Tuesday, April 13, 2010


NYLJ 06-06-2007


4. The toll of the bell is the metaphor most oft employed in lawsuits and criminal acts, best known for the Statute of Limitations. In reality, the more apt phrase that pays is “the clock is running” or “the clock stopped”. In medical malpractice, you have 2 ½ years to start your action with the filing of a complaint. If you miss that, forget it. When that airport metal detector finds the forceps in your peritoneum, its too late.

When you get into other situations, the “he said/she said” or, as in this case, “he said he did”, the whole circumstance begins to become nebulous. And when the supporting evidence is just as amorphous, it gets downright murky. Add in children’s testimony and it quickly becomes a “whaaa?”

Perhaps Mr. Sodom should not be as civic-spirited as he is, being the upright pillar of the community you’d expect from a funeral director and a scoutmaster, even taking foster children and runaways, bringing them into the bosom of his family, his wife and own spawn joining together to create a home for the weak and innocent. As it was, the boy who boarded with him, wife and kids from 12/02 to 7/03 was 16, then 17, but it was 5/04 2when the 18-yr-old reported the touching incidents to the police. In response to the information brief and charge, the Scoutmaster argued that the time frame was so long that building an adequate defense would be unfairly difficult.

This seemed to have no impact on the jury which convicted him and sentenced him to one year in jail. However, the Record On Appeal was enough for a stay. The CoA justice found no reasonable, distinct length of time when prosecutors are alleging a non-continuous act in an accusatory instrument. Which means less “What did he know and when did he know it” and more “What could be proven about when and where”. Even the victim could not offer a specific date. Mr. Sodom tried to reconstruct events during the time frame and came up with communications, witnesses, even video tapes, as the teen had claimed an occurrence during a play-wrestling bout. As one would suspect, the ambiguity of viewing such material is paramount to prove that an activity took place is not the same thing as having a smoking gun. What may appear as innocent horseplay to one side, can be said to be a cunning ruse to be stimulated by physical conduct, by the other.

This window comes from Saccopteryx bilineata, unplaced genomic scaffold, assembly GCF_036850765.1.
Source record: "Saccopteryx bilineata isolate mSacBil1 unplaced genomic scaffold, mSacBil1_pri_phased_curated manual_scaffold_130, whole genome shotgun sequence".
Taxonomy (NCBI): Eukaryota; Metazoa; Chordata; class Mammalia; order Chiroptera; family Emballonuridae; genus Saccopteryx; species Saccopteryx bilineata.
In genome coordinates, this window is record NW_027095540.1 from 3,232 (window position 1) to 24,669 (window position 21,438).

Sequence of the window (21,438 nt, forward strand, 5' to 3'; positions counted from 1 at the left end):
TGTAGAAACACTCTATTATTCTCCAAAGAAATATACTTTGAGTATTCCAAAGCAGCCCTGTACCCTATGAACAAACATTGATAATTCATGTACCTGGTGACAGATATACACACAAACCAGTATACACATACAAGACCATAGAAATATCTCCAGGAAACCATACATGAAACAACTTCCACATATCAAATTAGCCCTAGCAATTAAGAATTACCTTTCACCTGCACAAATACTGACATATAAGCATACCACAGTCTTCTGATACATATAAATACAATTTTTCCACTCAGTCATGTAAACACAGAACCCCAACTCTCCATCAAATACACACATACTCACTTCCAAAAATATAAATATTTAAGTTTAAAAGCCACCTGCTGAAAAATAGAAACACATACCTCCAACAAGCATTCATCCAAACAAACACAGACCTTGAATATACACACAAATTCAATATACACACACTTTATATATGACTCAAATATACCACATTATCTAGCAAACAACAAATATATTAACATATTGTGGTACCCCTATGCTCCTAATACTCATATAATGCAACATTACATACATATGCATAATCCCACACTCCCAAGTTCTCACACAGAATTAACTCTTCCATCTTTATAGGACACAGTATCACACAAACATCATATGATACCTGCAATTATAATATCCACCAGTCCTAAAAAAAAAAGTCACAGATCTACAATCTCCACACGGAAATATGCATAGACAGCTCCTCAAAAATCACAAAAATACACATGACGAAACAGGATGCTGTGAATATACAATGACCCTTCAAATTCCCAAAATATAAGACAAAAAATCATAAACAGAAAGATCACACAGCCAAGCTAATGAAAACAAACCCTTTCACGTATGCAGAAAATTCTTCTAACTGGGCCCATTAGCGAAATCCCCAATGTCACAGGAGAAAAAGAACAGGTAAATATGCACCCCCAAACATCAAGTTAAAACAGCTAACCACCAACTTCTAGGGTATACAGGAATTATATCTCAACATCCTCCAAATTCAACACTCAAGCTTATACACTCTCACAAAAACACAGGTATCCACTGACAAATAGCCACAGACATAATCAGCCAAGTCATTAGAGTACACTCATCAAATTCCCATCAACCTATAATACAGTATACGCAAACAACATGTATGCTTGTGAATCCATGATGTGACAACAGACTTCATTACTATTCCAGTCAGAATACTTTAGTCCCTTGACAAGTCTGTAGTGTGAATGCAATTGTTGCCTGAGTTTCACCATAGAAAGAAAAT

In any event, whatever persuaded the jury to a guilty verdict was not an influence upon the robes at the top. After looking at two cases—one where a conviction was overturned at a nine-month gap, and at another where the verdict was sustained at a five-month gap—the opinion was that the evidence, and first-person testimony, was not enough to sustain the decision of the jury, given the time factor as well. But, in reversal, it was also the point at which they refused to draw a “bright line”—meaning to delineate a standard by which a precedent could be set for all such cases to follow.

Which doesn’t mean that they won’t fry the next guy either.

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